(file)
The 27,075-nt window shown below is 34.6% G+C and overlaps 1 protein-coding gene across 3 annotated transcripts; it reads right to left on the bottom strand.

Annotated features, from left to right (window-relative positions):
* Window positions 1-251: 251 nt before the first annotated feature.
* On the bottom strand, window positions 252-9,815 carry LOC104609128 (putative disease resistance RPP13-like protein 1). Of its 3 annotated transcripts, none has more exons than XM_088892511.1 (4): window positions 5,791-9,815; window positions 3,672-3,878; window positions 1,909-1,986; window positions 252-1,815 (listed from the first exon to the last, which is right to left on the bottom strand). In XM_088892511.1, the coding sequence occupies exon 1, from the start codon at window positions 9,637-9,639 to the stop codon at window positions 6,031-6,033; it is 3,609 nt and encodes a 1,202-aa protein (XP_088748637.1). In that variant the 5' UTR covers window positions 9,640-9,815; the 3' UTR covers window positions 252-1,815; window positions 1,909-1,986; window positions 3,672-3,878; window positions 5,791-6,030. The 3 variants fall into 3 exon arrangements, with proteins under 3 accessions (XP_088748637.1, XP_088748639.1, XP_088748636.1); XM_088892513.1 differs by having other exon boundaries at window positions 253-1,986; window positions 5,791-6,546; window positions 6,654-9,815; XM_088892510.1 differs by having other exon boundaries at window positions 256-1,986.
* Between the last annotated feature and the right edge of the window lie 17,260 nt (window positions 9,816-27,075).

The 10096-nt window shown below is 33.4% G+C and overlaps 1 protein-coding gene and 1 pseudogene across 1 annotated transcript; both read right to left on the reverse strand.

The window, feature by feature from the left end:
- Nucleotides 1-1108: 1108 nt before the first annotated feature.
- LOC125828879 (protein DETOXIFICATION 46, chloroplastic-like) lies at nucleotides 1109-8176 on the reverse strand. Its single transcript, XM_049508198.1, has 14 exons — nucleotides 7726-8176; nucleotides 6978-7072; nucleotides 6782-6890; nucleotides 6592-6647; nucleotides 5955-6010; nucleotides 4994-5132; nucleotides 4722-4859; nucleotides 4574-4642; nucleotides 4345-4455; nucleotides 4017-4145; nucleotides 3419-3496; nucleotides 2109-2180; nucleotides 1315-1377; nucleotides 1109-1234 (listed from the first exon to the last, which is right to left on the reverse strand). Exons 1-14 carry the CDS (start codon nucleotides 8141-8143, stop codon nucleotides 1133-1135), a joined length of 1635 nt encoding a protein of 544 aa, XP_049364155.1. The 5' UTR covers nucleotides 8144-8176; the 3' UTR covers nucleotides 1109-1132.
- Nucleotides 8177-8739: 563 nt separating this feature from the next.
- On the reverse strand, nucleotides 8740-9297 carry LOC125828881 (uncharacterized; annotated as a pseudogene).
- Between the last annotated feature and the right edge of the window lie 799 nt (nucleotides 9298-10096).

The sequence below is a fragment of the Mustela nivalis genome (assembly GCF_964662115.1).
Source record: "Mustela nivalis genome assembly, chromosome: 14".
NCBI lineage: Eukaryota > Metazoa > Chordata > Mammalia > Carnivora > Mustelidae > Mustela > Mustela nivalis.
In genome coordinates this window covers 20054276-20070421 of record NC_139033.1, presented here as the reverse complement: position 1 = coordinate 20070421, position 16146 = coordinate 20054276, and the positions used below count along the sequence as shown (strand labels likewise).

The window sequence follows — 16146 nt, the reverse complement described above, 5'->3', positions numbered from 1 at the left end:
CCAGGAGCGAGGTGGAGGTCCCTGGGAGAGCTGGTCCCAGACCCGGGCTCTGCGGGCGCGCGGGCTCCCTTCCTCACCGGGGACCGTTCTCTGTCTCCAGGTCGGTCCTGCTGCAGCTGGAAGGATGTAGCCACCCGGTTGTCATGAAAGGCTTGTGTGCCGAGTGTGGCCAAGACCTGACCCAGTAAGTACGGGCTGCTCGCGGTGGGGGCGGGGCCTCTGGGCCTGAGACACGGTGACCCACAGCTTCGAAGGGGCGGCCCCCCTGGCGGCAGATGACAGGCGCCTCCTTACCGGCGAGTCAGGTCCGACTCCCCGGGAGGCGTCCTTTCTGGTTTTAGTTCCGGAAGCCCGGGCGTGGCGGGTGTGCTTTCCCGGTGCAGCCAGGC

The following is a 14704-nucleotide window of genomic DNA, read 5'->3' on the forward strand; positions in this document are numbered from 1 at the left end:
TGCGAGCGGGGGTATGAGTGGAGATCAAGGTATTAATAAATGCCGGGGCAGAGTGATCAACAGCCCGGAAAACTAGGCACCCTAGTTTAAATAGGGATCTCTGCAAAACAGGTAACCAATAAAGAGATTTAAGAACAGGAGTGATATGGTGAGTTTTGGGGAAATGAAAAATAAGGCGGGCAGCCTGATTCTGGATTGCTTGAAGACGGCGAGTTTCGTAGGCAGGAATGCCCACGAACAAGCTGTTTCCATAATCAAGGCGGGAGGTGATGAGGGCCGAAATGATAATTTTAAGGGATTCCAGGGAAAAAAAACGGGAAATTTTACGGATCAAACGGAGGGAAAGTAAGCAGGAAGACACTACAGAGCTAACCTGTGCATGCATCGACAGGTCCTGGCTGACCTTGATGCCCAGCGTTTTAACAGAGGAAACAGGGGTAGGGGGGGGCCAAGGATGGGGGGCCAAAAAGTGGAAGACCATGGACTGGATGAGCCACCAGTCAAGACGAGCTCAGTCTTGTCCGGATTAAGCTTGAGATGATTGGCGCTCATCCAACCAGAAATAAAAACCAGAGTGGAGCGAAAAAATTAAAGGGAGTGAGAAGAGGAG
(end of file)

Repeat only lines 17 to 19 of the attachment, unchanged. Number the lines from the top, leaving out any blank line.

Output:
The window sequence follows — 16146 nt, the reverse complement described above, 5'->3', positions numbered from 1 at the left end:
CCAGGAGCGAGGTGGAGGTCCCTGGGAGAGCTGGTCCCAGACCCGGGCTCTGCGGGCGCGCGGGCTCCCTTCCTCACCGGGGACCGTTCTCTGTCTCCAGGTCGGTCCTGCTGCAGCTGGAAGGATGTAGCCACCCGGTTGTCATGAAAGGCTTGTGTGCCGAGTGTGGCCAAGACCTGACCCAGTAAGTACGGGCTGCTCGCGGTGGGGGCGGGGCCTCTGGGCCTGAGACACGGTGACCCACAGCTTCGAAGGGGCGGCCCCCCTGGCGGCAGATGACAGGCGCCTCCTTACCGGCGAGTCAGGTCCGACTCCCCGGGAGGCGTCCTTTCTGGTTTTAGTTCCGGAAGCCCGGGCGTGGCGGGTGTGCTTTCCCGGTGCAGCCAGGC

The following is a 14704-nucleotide window of genomic DNA, read 5'->3' on the forward strand; positions in this document are numbered from 1 at the left end: